How these teens convinced Utah Republicans to accept the impact of climate change.

The adults have had their chance, but once again, it's the kids who seem to be making real change.

After two years of hard work, teenage activists in Utah scored a major victory after convincing the state's Republican-controlled legislature and governor to sign a resolution acknowledging the effects of climate change on the state's citizens.

"Our little high school environmental club got wind of this, and we were really inspired to be more involved politically," said Logan High School senior Piper Christian.


The students first gained attention in 2017, when their request to address a state senate committee was rejected.

They formed their own unofficial committee and invited lawmakers to attend and listen to them.

"We completely packed one of the biggest conference rooms in the (state) capitol. It was standing room only," Christian said. "Students from all over the state were able to testify about why climate change is important."

"This resolution shows us that climate change is a nonpartisan issue that can no longer be ignored," said Rep. Rebecca Edwards.

Image via Office of Gov. Gary Herbert.

It's a resolution, not a law. But it still matters.

There's nothing legally binding in the resolution, but it does set the tone for future regulations and legislation.

On one hand, it sounds like a business-friendly turn of phrase with sections like "encourages the responsible stewardship of natural resources and reduction of emissions through incentives and support of the growth in technologies and services that will enlarge the economy."

But on the other hand, it takes a direct approach with the phrase "recognizes the impacts of a changing climate on Utah citizens" — language students like Christian helped craft themselves.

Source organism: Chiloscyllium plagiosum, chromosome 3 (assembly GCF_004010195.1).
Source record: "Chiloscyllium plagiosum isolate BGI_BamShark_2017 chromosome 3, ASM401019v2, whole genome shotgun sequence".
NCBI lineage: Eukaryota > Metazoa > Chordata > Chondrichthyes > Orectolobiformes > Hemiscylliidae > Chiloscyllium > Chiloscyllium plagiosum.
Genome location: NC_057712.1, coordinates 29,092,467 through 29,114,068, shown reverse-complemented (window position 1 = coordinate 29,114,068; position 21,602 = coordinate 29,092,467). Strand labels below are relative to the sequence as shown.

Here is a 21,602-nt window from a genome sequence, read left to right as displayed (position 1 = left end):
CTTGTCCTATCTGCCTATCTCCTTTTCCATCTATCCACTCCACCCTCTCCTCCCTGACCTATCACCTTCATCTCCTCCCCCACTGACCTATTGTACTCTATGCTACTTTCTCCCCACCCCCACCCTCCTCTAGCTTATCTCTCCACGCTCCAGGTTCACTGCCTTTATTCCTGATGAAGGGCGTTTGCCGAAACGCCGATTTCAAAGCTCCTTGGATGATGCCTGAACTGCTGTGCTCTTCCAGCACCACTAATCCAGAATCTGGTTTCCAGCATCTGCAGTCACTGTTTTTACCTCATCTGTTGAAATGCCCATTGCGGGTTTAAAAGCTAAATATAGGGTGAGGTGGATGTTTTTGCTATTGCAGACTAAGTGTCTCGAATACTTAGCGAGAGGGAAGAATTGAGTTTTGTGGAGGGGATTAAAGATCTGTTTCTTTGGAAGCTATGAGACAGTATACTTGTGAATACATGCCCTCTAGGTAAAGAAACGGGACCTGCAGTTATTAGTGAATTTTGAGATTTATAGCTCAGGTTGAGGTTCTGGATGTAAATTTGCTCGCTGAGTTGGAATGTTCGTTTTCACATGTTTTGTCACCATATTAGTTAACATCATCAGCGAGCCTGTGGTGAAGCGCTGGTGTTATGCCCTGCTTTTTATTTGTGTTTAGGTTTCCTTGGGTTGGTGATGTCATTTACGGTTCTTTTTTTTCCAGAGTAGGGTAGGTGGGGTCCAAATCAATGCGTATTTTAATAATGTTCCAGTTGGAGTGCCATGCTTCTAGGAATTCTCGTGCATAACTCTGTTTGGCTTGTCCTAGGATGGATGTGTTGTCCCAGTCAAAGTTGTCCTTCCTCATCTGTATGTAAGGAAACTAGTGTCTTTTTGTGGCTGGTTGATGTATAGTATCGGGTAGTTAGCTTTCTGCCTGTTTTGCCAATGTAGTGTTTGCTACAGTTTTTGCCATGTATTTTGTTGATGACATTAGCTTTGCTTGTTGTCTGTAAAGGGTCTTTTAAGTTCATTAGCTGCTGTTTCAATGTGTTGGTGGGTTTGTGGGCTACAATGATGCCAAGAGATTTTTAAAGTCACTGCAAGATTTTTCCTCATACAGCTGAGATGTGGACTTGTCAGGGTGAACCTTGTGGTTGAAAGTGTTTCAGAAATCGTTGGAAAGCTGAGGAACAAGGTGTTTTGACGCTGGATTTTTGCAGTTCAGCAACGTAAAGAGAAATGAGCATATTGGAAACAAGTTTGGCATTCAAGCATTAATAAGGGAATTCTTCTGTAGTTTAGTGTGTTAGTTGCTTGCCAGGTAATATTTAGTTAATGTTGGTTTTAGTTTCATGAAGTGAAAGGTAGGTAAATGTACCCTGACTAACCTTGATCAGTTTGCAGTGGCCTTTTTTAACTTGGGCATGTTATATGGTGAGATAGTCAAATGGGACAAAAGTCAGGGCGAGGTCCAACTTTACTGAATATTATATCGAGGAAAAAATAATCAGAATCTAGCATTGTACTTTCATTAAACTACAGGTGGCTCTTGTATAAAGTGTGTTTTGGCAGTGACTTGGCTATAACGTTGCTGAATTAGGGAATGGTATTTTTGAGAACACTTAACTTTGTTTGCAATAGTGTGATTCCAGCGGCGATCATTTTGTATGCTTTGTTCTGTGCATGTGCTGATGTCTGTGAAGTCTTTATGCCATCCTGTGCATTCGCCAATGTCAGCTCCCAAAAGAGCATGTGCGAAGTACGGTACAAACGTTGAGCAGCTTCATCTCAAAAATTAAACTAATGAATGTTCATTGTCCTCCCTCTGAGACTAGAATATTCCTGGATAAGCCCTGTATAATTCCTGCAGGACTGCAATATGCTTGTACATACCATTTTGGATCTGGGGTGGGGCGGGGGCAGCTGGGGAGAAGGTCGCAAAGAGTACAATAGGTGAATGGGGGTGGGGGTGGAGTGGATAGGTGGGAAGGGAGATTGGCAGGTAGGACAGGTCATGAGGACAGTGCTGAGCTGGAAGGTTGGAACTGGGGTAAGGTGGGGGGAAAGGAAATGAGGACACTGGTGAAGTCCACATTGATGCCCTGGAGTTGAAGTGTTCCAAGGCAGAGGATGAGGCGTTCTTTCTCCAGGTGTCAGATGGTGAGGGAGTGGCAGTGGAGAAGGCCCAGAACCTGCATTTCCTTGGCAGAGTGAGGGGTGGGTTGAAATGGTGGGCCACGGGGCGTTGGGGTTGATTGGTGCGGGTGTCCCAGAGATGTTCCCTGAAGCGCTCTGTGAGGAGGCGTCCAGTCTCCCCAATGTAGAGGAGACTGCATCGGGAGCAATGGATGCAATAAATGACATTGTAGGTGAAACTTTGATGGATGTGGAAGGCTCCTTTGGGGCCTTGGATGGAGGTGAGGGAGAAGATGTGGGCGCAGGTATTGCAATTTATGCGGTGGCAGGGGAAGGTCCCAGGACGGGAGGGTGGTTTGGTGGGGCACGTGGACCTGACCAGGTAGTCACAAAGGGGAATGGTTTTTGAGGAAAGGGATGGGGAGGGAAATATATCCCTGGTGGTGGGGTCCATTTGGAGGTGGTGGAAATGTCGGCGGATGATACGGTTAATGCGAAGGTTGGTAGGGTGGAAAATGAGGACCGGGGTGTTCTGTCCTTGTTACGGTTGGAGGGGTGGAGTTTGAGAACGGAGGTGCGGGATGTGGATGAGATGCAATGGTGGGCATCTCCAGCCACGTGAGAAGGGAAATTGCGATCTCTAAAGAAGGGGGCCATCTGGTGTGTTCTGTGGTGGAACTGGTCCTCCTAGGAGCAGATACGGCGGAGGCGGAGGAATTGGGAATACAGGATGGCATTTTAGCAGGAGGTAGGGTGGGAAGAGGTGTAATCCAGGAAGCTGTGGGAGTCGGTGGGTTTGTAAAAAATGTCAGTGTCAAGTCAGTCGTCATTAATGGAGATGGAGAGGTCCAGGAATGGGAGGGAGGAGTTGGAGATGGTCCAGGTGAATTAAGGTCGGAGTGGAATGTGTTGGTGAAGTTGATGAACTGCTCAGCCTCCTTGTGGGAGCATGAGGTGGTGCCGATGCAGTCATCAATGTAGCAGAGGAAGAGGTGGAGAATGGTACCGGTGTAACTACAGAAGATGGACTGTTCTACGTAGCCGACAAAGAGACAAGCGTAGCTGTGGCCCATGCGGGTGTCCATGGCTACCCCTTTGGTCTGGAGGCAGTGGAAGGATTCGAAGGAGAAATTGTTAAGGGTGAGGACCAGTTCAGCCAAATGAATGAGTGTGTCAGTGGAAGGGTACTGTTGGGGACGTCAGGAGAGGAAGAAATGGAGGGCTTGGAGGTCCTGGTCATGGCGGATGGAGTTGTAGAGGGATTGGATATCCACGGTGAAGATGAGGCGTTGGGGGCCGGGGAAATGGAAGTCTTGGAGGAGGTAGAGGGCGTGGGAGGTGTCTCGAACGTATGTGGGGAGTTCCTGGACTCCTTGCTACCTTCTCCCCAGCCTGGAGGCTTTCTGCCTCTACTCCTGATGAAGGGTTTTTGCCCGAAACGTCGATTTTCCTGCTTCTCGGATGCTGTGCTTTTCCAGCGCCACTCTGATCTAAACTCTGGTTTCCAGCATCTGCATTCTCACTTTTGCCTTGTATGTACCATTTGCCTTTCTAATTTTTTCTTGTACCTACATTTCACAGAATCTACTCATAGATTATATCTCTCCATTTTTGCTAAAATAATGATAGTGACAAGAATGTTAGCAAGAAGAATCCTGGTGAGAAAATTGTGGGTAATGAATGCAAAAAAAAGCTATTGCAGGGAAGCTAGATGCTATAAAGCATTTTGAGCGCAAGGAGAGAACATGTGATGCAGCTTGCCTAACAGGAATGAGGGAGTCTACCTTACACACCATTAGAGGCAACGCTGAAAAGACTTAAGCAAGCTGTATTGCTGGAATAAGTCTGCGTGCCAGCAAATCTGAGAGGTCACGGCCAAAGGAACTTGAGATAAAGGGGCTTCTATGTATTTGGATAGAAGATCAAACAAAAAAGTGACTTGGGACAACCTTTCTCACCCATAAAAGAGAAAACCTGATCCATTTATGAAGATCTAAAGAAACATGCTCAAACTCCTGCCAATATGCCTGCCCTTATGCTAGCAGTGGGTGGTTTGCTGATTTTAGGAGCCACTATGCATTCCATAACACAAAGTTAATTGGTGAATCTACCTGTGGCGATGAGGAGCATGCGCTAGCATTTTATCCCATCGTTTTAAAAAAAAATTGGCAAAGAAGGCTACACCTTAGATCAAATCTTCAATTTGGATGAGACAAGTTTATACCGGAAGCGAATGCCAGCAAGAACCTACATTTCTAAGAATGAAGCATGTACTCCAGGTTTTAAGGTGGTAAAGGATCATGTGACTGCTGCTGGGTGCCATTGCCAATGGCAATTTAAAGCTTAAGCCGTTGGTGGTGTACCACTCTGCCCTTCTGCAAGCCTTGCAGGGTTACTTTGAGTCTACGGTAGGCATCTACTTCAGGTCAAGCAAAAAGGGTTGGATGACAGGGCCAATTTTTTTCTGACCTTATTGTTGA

It may sound fairly benign to veteran environmentalists or those from more progressive-leaning states. But to get such a resolution not only signed but honored in a public ceremony by the state's Republican governor is a huge accomplishment.

"The climate change resolution is groundbreaking for our state, but to successfully tackle the effects that a changing climate has on our economy and health, we need to continue to collaborate across party lines," Edwards said.

These students are proving that the "Parkland effect" isn't isolated to one issue.

After the Marjory Stoneman Douglas High School shooting in February in Parkland, Florida, we've been continually inspired to see the country's youth take the lead on a divisive issue that adults have been unwilling and unable to make progress on for decades.

But it's not just about gun control.

Climate change has also divided the country — even when it comes to common sense and middle-ground compromises. It's hard to avoid falling into "sides" on issues that affect our futures and our very lives.

These student activists in Utah are showing us how it can be done. Through hard work, communication, and cooperation, they've managed to make inroads in a political climate that seemed near impossible. Adults, take note. This is how you make progress happen.

Heroes
Alie Ward

Your dinner plate shouldn't shame you for eating off of it. But that's exactly what a set being sold at Macy's did.

The retailer has since removed the dinnerware from their concept shop, Story, after facing social media backlash for the "toxic message" they were sending.

The plates, made by Pourtions, have circles on them to indicate what a proper portion should look like, along with "helpful — and hilarious — visual cues" to keep people from "overindulging."